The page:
Food March 2007

Fat City

Banning trans fats probably makes sense from a public-health standpoint—but will the doughnut survive?
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In December, to the delight of many cardiologists and the dismay of many doughnut lovers, the New York City Board of Health voted to ban artificial trans fats from restaurants, school cafeterias, pushcarts, and almost every other food-service establishment it oversees, which includes most everything except hospitals. Trans fats don’t occur naturally in the things people like but feel guilty eating, or at least not at high levels (there are small proportions in the fat in meat and dairy products). But artificial ones are plentiful in commercial foods, because they are easy to use, cheaper than natural fats, and keep practically forever. Trans fats are made by pumping hydrogen gas into liquid fats usually in the presence of nickel so that they will remain solid at room temperature, like butter and lard; and they have the same wonderful properties in pie crusts, cookies, and cakes. Crisco, still generic for solid shortening made by partial hydrogenation (of cottonseed oil), soon became the “sanitary” choice for pie crust and fried chicken, making pastry almost as flaky and skin almost as crisp as lard does.

But starting in the 1970s, a time of general fat panic related to heart disease, trans fats began to look as bad for cholesterol levels as the dreaded saturated fats, and in the 1990s the picture got worse. Trans fats, long-term studies reported, not only raise “bad” cholesterol (LDL); they also lower “good” cholesterol (HDL)—which not even saturated fats do. They look about as bad for the arteries as a fat can be. A 2002 consensus report from the National Academies of Sciences’ Institute of Medicine called the relationship between trans-fat consumption and coronary heart disease “linear” and stated that the only acceptable level of trans fats in the diet was zero. The next year the Food and Drug Administration required food processors to list trans-fat levels on nutrition labels along with saturated fat. When the rule went into effect, in January 2006, public awareness of trans fats went up, and the stage was set for the New York City ban.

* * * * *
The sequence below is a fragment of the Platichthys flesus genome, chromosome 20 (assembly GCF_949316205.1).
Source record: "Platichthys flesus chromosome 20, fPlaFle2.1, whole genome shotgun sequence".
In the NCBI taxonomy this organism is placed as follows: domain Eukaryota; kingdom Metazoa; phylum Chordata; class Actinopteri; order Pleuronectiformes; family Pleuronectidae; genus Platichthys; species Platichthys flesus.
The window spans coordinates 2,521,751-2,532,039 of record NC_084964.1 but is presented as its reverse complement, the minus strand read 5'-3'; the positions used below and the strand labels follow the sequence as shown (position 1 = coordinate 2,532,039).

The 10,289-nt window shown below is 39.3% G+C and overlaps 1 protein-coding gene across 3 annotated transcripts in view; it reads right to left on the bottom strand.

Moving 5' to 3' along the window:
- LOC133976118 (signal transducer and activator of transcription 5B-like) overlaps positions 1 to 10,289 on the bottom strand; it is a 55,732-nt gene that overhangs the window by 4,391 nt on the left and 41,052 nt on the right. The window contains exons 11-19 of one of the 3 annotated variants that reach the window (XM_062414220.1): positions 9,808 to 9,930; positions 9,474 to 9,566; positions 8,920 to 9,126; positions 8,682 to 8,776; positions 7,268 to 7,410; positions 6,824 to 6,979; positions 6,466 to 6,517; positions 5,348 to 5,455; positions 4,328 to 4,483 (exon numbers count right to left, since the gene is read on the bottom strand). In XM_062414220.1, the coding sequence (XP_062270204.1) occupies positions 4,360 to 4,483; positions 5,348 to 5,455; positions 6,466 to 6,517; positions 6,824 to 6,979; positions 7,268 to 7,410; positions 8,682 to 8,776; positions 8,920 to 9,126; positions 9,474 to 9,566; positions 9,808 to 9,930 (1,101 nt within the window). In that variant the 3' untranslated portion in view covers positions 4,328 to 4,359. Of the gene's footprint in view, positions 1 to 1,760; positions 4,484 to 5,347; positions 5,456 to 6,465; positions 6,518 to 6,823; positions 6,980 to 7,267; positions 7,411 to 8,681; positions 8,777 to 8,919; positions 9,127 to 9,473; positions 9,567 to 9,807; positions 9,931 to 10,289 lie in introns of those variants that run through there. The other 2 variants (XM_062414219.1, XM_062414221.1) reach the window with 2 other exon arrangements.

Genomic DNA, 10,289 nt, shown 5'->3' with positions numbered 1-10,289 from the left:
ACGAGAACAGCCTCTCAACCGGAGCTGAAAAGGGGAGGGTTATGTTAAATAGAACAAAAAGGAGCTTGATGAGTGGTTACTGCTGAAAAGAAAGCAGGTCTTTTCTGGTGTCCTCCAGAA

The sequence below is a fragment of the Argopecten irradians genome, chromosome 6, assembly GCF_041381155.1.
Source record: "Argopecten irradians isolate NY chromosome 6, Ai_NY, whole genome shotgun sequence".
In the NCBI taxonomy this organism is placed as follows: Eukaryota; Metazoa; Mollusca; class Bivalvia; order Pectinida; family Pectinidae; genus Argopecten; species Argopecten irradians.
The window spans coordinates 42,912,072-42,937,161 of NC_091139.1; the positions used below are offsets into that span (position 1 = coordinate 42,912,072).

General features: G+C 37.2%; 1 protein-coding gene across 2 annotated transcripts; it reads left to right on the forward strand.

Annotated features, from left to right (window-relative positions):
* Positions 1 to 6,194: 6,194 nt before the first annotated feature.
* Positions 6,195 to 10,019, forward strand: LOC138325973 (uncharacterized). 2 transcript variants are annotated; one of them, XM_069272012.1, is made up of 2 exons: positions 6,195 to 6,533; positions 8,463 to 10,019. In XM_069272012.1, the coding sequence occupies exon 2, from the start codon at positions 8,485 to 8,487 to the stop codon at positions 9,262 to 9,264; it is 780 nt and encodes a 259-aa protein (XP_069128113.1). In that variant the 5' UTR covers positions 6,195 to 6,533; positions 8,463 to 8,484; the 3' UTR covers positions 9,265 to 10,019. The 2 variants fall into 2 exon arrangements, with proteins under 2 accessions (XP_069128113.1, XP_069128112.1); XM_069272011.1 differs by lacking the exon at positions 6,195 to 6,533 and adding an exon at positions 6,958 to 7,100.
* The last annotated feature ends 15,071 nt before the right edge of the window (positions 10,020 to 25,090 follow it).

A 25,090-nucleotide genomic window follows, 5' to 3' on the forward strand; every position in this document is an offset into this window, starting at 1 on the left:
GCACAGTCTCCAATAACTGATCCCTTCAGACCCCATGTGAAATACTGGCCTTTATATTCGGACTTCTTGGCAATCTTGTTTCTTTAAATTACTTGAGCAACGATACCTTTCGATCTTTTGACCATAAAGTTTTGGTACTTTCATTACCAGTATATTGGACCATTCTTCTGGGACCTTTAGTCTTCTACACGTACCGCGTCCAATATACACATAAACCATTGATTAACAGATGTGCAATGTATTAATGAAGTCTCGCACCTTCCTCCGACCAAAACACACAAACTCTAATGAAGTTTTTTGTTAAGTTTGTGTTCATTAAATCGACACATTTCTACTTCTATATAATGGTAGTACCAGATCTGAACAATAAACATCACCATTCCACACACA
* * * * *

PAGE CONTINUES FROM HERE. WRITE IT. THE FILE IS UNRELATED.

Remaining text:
Also see:

Doughnut Heaven
Corby Kummer visits a New York City doughnut landmark.

Thomas Frieden, New York’s health commissioner, was already unpopular among libertarians. An epidemiologist and doctor whose speciality is infectious disease, he advocates the blunt instrument of regulation, often over the current public-health approach to most problems, which emphasizes education programs that encourage people to make healthy choices. Frieden made international news by leading the charge to pass the city’s comprehensive smoking ban, which has been duplicated across the country and the world. He believes that government should make the healthful choice the default, and that eliminating trans fats will do that, just as fluoridating water and getting the lead out of paint did.

Why an outright ban? Asking nicely didn’t work. Starting in June of 2005, the city sent information on why and how to avoid trans fats to 30,000 restaurants and food-service establishments and to 200,000 clinics and community centers; it also provided training to 7,800 restaurant operators. A year later, the share of food-service establishments using trans fats—half—hadn’t budged. With the support of Michael Bloomberg, Frieden’s health-conscious boss, the city’s board of health passed the proposed ban.

Libertarians were newly displeased, as legislators in California and Massachusetts began calling for similar bans. Chicago, which last summer enacted a widely ridiculed (and flouted) ban on foie gras, was also said to have trans fats in its sights. Columnists began asking exasperated what-next questions: Salt, a perennial runner-up to fat in the sin sweepstakes? Sugar? Whole milk? Alcohol, again?